Legends of the Dolomites: La bipera dal melaur by the Istitut Cultural Ladin “Majon di Fascegn”


Legends of the Dolomites


Thanks to the contribution of the Istitut Cultural Ladin “Majon di Fascegn”,

we are bringing you the fourth legend:

La bipera dal melaur

This legend is set in the rye fields at the foot of the Sas de le Strie rock and is brought to us today by the Istitut Cultural Ladin “Majon di Fascegn”. It tells of times when the environment and its animals were an integral part of the life of local people who interacted with them with the promise of prosperity. As with our previous legends (The German Witches, The Scales of Orsola Baranza and The “Reduoia”), we are presenting the story in the original language: Ladin from the Fassa area. This language is protected, spoken and handed down to the new generations thanks to the Istitut Cultural Ladin “Majon di Fascegn”. The Istitut is one of the cultural institutes which represents the Ladin community and is part of the Autonomous Province of Trento; it was set up in 1975 and its head office is in San Giovanni in the municipality of Vigo di Fassa. Its objectives are to collect, organise and examine materials regarding the history, economy, language, folklore, mythology, customs and traditions of the Ladin people. Its extensive ethnographic research led to the founding of the Ladin Museum in Fassa, whose new headquarters were inaugurated in July 2001, the starting point for an ethnographic journey to learn about the culture of the Fassa area (Local museum).



La bipera dal melaur (Hugo de Rossi)

Na uta l’à vedu na beza na biscia, che aea na raza de corona sul ciaf. La se à sperdù de bel, ma ampò la é jita a pe de chista bestia, per veder che che la à sul ciaf. Te chela la bipera é sciampada te n busc ite, mo la se à perdù la corona. La beza se la à coet sù e la l’à metuda te garmial. Ruada a ciasa la aea l Garmial pien de or.

L Melaur (Giovanni Bernard de Cechinol, adattamento a cura di Istitut Cultural Ladin)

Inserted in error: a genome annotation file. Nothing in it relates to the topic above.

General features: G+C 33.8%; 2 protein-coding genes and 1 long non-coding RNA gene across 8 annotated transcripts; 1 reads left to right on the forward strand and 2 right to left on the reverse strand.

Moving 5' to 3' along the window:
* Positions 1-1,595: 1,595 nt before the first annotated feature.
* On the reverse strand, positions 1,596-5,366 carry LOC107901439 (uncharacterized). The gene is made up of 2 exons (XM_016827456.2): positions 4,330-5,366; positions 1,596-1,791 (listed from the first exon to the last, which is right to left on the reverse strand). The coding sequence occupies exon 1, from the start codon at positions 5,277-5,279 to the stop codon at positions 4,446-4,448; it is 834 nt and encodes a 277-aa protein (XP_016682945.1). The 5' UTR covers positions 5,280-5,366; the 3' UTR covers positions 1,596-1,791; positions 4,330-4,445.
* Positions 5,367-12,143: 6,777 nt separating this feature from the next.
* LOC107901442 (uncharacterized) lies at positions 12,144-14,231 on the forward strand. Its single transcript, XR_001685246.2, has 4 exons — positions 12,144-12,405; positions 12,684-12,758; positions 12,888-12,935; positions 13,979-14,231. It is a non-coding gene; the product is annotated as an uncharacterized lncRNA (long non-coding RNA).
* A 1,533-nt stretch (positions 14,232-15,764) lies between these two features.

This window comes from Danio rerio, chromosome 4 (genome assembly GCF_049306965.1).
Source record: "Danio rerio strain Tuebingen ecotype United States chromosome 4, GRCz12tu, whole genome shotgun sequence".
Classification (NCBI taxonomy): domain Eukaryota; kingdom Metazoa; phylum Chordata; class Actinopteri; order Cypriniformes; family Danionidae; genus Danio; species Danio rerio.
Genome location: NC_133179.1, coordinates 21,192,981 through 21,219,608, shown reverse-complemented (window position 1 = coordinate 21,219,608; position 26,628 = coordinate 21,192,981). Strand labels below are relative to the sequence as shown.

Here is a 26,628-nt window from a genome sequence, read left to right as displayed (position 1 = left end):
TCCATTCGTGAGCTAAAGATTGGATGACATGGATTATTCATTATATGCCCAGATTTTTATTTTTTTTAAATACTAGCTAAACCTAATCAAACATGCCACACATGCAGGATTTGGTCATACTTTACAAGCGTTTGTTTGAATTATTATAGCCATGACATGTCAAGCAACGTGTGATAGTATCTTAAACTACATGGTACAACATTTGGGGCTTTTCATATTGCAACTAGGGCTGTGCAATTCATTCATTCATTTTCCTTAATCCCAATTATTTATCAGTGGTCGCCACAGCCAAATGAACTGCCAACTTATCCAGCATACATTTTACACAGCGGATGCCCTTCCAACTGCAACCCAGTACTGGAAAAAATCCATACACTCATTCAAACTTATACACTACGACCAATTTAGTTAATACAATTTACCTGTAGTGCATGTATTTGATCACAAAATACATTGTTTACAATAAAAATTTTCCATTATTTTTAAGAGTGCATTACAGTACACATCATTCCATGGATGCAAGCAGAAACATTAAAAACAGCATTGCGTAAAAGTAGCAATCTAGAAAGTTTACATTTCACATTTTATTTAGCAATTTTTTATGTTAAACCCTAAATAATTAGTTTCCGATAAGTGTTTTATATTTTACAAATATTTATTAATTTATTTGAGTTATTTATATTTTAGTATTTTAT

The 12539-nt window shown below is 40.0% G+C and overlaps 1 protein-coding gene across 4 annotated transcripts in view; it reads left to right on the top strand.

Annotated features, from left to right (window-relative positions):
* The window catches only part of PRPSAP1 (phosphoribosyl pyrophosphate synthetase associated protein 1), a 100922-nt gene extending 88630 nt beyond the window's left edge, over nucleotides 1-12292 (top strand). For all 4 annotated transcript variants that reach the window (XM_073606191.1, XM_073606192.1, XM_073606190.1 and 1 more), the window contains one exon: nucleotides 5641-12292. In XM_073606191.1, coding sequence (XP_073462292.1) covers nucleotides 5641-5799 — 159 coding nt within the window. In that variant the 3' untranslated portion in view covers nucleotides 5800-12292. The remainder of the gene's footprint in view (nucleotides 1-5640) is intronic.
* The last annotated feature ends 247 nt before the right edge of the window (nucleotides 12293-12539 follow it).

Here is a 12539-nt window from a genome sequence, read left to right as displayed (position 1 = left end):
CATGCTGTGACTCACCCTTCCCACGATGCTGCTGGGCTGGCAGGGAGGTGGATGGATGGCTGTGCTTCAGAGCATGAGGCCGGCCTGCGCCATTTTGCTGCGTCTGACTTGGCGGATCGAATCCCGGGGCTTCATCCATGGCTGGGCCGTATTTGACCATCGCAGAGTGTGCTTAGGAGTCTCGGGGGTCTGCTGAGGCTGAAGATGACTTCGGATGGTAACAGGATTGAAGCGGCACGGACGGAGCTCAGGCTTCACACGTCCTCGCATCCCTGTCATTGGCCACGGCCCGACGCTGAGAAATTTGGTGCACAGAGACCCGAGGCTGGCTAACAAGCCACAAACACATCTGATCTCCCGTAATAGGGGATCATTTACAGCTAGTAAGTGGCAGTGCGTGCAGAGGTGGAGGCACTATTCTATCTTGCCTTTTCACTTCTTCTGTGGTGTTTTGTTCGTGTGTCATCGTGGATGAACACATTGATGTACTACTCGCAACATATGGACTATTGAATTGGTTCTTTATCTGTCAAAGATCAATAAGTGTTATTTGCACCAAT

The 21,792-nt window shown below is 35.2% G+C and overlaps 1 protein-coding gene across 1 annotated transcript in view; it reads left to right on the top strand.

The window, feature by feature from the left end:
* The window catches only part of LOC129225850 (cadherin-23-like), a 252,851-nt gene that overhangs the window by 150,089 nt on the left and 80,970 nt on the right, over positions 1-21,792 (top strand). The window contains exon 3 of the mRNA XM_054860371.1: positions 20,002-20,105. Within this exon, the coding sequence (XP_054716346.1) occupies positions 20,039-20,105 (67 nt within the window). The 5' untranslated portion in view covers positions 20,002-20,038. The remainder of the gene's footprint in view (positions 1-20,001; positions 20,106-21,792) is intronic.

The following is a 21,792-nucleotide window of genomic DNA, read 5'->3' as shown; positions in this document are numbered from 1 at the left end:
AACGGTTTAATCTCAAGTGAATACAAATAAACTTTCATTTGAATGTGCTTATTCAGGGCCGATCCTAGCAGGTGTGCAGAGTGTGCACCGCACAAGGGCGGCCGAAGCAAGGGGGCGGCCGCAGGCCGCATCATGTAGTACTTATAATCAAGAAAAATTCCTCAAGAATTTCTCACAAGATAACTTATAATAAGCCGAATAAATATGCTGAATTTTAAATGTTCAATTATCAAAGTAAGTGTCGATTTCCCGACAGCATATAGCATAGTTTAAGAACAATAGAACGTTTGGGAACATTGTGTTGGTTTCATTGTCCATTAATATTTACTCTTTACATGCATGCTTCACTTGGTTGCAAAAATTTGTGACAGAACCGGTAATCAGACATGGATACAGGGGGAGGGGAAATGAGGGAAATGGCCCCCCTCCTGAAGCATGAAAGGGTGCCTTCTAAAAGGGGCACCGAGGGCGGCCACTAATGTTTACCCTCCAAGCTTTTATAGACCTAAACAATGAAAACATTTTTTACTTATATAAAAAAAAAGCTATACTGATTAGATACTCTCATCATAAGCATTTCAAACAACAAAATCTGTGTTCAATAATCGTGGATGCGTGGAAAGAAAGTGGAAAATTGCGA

N’outa l’era na pera vedova con cater picioi, i ge dijea Toratìa de Fin; per mantegnir sie picioi la jìa duc i egn uraa d’aisciuda a grazèr cà, a jerjenèr dò, a remonèr, a ge dèr tera, a grazèr patac e a seslèr; l’uraa più valenta che i podea ciapèr, la jìa te ciamp de duta bonora, fin net tèrt e la fajea ence la mamana. Con dut chest struscièr la se tirèa inant penamai sia familia.

Na dì che la seslèa te n ciamp, na picola biscia ge sutèa tras dintorn la sesla. La femena ge disc:

“Vatene, biscia, che no te tae!”

Ma no contèa nia dir chest tant, la biscia la era semper dintorn la sesla. Toratìa no la la volea mazèr e la ge disc:

“Vatene, picola biscia, che canche i te porta chi piciui vegne pa ben a t’i tor sù”.

Sentù chest, la biscia la é se n jita e no la l’à più veduda. Vegn d’uton e na sera, dò che l’èa metù si picioi a dormir, Toratìa se à senta jù apede fonestra, canche l’à vedù vegnir su per strèda na lum e la se disc:

“Chi sarèl pa mai che vegn cassù co na scì gran lum?”

La speta mìngol, enscin a canche la lum ruèa semper più apede cèsa e l’à vedù n picol om co na gran linterna sul cef che vegnìa su per scèla. Canche l’à sentù bater te usc, Toratìa sperduda l’à domana chi che l’era e i ge à responet: